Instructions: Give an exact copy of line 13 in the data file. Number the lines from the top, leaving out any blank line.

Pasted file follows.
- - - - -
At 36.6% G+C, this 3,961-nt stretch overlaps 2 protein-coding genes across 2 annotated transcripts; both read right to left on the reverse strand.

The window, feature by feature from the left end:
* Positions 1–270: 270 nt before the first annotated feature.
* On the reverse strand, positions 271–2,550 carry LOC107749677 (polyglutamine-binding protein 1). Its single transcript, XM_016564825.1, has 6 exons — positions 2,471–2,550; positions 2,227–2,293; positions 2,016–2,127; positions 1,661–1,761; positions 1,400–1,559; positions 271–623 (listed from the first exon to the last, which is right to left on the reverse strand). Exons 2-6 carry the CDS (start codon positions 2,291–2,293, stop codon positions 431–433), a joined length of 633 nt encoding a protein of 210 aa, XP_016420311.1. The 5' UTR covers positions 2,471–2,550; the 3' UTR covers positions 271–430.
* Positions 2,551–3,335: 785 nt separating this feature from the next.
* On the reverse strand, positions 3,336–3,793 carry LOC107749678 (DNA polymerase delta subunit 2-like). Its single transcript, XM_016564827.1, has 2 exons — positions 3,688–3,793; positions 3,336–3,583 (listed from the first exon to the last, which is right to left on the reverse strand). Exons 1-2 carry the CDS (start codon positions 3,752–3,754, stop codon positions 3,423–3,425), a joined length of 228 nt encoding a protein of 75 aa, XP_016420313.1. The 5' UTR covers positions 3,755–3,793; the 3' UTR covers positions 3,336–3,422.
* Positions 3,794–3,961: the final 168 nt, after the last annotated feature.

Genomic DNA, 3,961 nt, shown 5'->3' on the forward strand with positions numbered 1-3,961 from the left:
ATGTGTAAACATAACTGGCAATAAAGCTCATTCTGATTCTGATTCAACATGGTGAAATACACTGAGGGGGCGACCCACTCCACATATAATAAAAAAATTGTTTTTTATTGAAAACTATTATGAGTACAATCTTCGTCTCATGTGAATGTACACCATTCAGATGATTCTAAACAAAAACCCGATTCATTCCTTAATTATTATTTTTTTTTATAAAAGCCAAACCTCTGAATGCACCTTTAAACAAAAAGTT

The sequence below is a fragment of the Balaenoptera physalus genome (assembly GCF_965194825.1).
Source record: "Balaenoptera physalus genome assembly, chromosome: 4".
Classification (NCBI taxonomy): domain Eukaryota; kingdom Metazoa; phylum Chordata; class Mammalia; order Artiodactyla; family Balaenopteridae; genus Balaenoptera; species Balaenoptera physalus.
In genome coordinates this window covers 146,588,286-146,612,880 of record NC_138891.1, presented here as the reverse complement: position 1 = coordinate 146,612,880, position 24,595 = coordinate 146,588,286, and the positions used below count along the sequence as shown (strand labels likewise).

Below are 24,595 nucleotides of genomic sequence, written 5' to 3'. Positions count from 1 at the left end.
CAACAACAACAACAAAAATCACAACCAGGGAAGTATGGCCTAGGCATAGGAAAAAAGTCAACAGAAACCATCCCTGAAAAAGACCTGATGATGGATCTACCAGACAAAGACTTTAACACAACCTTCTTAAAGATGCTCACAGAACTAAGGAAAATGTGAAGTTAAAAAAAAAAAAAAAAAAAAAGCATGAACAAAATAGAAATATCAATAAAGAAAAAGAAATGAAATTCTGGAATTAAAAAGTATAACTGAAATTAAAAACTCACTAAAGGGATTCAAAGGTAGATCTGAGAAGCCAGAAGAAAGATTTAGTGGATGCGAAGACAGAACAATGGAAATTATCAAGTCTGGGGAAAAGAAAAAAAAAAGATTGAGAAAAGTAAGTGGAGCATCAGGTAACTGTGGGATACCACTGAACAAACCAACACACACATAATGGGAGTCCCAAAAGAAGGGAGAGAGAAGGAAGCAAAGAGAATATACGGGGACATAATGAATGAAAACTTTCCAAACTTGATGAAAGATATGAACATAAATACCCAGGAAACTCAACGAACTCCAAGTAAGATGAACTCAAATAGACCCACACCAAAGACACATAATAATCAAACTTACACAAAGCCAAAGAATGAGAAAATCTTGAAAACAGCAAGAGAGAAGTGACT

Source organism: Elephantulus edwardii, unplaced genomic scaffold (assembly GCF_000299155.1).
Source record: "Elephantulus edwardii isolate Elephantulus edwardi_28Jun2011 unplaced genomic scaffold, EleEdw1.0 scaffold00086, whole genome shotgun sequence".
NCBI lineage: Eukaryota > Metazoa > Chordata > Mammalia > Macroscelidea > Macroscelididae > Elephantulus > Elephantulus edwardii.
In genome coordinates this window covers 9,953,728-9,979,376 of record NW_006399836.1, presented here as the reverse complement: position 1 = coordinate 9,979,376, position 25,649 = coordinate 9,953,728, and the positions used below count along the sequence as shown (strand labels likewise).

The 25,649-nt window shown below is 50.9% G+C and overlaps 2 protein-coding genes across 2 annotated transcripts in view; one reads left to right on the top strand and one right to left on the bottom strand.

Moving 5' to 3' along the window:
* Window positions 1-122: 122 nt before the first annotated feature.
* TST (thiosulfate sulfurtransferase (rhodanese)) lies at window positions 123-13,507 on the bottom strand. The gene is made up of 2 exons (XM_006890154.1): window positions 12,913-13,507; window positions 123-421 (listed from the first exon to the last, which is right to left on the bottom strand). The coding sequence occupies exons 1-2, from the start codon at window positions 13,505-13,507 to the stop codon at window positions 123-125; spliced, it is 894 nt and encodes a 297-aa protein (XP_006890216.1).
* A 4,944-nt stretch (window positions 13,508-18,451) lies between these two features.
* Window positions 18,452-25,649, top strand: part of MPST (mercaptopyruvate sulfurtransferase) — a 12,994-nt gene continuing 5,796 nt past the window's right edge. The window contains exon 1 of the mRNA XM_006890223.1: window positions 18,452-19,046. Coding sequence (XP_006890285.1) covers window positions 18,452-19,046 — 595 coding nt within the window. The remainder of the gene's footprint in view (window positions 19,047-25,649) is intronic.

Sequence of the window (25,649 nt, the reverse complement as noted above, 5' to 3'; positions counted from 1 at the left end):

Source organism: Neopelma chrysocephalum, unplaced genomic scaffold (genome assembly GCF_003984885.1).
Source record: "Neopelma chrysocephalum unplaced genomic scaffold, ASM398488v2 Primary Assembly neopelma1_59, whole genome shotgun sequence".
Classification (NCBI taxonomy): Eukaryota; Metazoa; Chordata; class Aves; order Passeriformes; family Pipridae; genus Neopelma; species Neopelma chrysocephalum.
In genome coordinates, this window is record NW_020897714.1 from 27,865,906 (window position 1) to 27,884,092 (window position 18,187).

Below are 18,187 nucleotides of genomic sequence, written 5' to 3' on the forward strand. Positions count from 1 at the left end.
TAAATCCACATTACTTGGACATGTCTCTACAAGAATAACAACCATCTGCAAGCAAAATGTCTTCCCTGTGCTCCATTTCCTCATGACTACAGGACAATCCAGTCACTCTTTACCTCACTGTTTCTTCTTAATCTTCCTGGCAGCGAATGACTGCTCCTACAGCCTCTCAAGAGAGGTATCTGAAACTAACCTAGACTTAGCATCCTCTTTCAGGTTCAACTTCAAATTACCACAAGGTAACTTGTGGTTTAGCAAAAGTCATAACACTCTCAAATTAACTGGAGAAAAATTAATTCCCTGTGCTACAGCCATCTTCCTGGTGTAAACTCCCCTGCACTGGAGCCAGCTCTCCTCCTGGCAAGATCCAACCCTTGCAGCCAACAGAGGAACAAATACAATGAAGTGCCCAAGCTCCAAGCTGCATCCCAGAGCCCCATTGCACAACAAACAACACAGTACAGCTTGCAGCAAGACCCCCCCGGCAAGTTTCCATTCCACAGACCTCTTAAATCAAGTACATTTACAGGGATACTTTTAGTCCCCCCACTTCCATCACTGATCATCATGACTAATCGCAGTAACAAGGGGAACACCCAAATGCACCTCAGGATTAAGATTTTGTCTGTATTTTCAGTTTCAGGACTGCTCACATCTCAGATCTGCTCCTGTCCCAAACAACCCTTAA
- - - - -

In genome coordinates this window covers 146,588,286-146,612,880 of record NC_138891.1, presented here as the reverse complement: position 1 = coordinate 146,612,880, position 24,595 = coordinate 146,588,286, and the positions used below count along the sequence as shown (strand labels likewise).